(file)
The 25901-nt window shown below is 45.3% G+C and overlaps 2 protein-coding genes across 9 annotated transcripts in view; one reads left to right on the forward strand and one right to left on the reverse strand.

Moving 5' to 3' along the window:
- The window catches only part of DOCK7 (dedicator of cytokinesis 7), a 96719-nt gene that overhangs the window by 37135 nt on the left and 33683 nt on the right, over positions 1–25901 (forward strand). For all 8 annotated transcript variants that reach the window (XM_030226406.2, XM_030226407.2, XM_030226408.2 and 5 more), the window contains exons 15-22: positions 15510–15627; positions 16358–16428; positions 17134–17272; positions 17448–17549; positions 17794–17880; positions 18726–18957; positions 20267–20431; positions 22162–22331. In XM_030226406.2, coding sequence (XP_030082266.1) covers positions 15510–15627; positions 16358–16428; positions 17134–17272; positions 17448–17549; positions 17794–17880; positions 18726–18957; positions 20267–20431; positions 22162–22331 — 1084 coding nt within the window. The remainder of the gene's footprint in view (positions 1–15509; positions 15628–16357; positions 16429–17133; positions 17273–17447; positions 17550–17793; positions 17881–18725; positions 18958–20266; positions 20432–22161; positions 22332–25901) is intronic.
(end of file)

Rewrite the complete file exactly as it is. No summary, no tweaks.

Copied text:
The 25901-nt window shown below is 45.3% G+C and overlaps 2 protein-coding genes across 9 annotated transcripts in view; one reads left to right on the forward strand and one right to left on the reverse strand.

Moving 5' to 3' along the window:
- The window catches only part of DOCK7 (dedicator of cytokinesis 7), a 96719-nt gene that overhangs the window by 37135 nt on the left and 33683 nt on the right, over positions 1–25901 (forward strand). For all 8 annotated transcript variants that reach the window (XM_030226406.2, XM_030226407.2, XM_030226408.2 and 5 more), the window contains exons 15-22: positions 15510–15627; positions 16358–16428; positions 17134–17272; positions 17448–17549; positions 17794–17880; positions 18726–18957; positions 20267–20431; positions 22162–22331. In XM_030226406.2, coding sequence (XP_030082266.1) covers positions 15510–15627; positions 16358–16428; positions 17134–17272; positions 17448–17549; positions 17794–17880; positions 18726–18957; positions 20267–20431; positions 22162–22331 — 1084 coding nt within the window. The remainder of the gene's footprint in view (positions 1–15509; positions 15628–16357; positions 16429–17133; positions 17273–17447; positions 17550–17793; positions 17881–18725; positions 18958–20266; positions 20432–22161; positions 22332–25901) is intronic.